Happy Diwali, dear readers!

This year we have been blessed with a long weekend for Diwali preparations, the 1st and 2nd November being public holidays. While I had to work on Friday night, I was still lucky to enjoy my Saturday and Sunday at home, involved in what remains my favorite aspect of the festivities: preparing Indian sweets/mithais. Once again we went for the classics: Besan/Boondi Laddoo, Gulab Jamun, Barfi, Nankhatai, Gato Coco, Gato Patate, Napolitaine and Khaja.


The family recipe for khaja has been handed down by my chachi who has taught generations the art of making light and flaky khajas. This Indian sweet has a Mille-Feuille-like structure and is typically dipped in sugar syrup but I prefer dusting with icing sugar which prolongs the shelf life by few more days. It does require some practice and is best to avoid experimenting on the day of Diwali unless you are confident and have enough helping hands to go through all that shaping-rolling-frying business, not to mention the cleaning up process that follows.



4 cups all purpose flour

3 tablespoons ghee, melted

1 1/8 cups cold water

2 tablespoons flour

1 tablespoon oil

1 1/2 cups icing sugar

2-3 cups oil, for frying


  • In a large mixing bowl, sift flour and drizzle 2/3 of the melted ghee over. Cut fat into flour until it is well distributed.
  • Add water a little bit at a time until a stiff but pliable dough forms, it should be slightly more stiff than farata dough.

  • Divide it into small portions, about the size of tennis balls, and cover with a cloth to prevent them from drying out.
  • To the remaining ghee, add 2 tablespoons flour and 1 tablespoon vegetable oil and mix well to form a thin paste.

  • Roll out a portion of dough on a lightly floured flat surface as thinly as possible, repeat the same with another piece.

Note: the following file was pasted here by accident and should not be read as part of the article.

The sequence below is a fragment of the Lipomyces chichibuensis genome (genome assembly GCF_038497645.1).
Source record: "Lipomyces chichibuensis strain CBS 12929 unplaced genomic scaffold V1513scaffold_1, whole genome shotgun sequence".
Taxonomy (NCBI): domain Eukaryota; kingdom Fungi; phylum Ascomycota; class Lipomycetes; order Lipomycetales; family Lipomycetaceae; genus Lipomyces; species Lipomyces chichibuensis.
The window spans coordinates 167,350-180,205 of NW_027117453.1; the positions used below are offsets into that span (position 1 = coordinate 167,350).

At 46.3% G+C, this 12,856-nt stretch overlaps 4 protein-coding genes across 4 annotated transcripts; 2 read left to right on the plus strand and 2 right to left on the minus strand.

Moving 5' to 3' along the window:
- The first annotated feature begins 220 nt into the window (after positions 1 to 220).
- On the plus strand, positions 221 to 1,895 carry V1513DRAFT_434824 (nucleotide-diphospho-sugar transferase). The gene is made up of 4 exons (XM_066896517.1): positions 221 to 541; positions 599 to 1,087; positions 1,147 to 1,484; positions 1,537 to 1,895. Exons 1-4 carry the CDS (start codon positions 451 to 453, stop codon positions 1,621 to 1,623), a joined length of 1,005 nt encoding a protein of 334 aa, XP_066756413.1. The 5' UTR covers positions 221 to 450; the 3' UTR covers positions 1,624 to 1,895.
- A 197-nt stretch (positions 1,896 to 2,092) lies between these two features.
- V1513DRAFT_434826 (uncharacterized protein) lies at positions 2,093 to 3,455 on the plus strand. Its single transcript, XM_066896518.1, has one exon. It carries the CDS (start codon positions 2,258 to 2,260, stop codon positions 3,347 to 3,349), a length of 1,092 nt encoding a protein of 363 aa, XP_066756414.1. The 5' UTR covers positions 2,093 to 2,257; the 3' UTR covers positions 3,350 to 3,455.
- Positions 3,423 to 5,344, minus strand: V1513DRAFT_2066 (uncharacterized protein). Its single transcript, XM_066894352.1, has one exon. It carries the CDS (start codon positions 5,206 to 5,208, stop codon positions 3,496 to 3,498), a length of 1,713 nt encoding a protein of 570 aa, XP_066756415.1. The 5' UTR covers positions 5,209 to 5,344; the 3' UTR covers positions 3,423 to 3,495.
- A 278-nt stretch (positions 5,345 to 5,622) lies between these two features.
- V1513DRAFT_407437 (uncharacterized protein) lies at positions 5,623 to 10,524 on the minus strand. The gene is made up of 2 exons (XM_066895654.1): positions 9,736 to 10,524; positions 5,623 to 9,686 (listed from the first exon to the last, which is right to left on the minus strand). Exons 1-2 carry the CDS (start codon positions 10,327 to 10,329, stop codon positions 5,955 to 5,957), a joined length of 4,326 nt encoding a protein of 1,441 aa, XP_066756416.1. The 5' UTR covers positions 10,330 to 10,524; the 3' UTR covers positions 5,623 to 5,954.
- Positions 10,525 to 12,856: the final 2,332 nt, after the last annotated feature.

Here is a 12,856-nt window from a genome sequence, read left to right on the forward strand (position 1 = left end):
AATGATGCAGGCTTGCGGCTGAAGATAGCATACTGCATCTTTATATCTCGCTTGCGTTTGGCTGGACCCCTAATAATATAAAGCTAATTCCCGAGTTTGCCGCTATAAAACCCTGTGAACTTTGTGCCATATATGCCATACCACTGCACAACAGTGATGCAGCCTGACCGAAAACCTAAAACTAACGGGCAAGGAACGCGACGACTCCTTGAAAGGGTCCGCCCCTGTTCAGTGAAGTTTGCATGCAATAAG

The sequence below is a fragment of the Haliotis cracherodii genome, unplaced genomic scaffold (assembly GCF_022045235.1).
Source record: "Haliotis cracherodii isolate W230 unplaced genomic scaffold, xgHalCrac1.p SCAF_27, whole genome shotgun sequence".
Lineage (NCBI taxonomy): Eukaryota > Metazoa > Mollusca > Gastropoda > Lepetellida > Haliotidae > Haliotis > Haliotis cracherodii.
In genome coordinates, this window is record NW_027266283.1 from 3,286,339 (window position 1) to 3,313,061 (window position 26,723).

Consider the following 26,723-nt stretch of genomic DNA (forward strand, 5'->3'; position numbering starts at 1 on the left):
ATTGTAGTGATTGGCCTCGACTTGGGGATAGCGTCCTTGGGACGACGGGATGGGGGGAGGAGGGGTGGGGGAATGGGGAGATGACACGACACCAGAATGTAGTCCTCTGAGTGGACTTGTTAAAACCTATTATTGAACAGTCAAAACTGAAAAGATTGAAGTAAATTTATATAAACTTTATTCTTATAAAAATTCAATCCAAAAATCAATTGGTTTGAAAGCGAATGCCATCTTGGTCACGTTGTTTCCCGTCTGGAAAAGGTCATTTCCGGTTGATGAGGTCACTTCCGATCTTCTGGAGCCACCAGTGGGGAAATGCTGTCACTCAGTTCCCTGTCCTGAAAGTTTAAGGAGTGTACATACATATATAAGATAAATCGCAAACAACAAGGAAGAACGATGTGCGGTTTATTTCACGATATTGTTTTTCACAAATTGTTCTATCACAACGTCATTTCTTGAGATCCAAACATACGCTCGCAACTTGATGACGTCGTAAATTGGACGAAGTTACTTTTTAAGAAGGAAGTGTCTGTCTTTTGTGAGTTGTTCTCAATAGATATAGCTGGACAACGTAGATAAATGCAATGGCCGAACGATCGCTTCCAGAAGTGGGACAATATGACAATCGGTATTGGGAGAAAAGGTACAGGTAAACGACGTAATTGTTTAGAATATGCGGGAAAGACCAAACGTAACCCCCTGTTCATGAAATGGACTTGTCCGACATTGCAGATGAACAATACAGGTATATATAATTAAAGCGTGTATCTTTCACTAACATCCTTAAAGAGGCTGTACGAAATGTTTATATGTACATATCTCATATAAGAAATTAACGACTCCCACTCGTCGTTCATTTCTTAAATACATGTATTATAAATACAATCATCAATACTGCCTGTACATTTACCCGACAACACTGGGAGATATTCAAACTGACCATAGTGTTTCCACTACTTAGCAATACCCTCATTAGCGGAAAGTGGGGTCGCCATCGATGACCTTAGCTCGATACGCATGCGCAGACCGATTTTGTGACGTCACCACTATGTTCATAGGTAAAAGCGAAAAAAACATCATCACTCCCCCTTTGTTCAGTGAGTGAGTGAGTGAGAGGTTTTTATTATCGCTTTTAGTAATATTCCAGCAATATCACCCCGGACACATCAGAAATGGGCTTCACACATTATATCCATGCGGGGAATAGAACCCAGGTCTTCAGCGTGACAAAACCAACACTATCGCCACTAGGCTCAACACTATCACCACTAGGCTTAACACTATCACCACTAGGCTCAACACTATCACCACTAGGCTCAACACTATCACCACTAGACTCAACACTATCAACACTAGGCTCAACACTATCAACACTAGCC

• Smear the flour-ghee-oil paste over one layer of dough and cover with the other so that both pieces are well aligned.

  • Trim off any excess. Smear the paste on top of the 2nd layer and roll them together tightly like a swiss-roll sandwich.
  • With a sharp knife, cut the roll into 2 cm pieces and press down each piece lightly with a finger to flatten them slightly.

  • Roll out each piece to about 5 cm long. Do not to apply to much pressure with the rolling pin else they will not puff up.
  • Heat oil in a large frying pan over moderate heat and carefully drop the rolled out pieces, 2-3 at a time, in the hot oil.

  • Press lightly with a slotted spoon and flip them regularly, every 30 seconds or so, to ensure even cooking on both sides.
  • They are done when they turn golden in colour. Remove from oil with the slotted spoon and drain on absorbent paper.

  • Dust the hot khajas generously with icing sugar, the heat from deep frying will cause the icing sugar to melt very quickly.
  • Alternatively you can dip them in simple sugar syrup. Cool completely before storing in an airtight container. Serves 30.

Wishing you a very Happy Diwali 2013!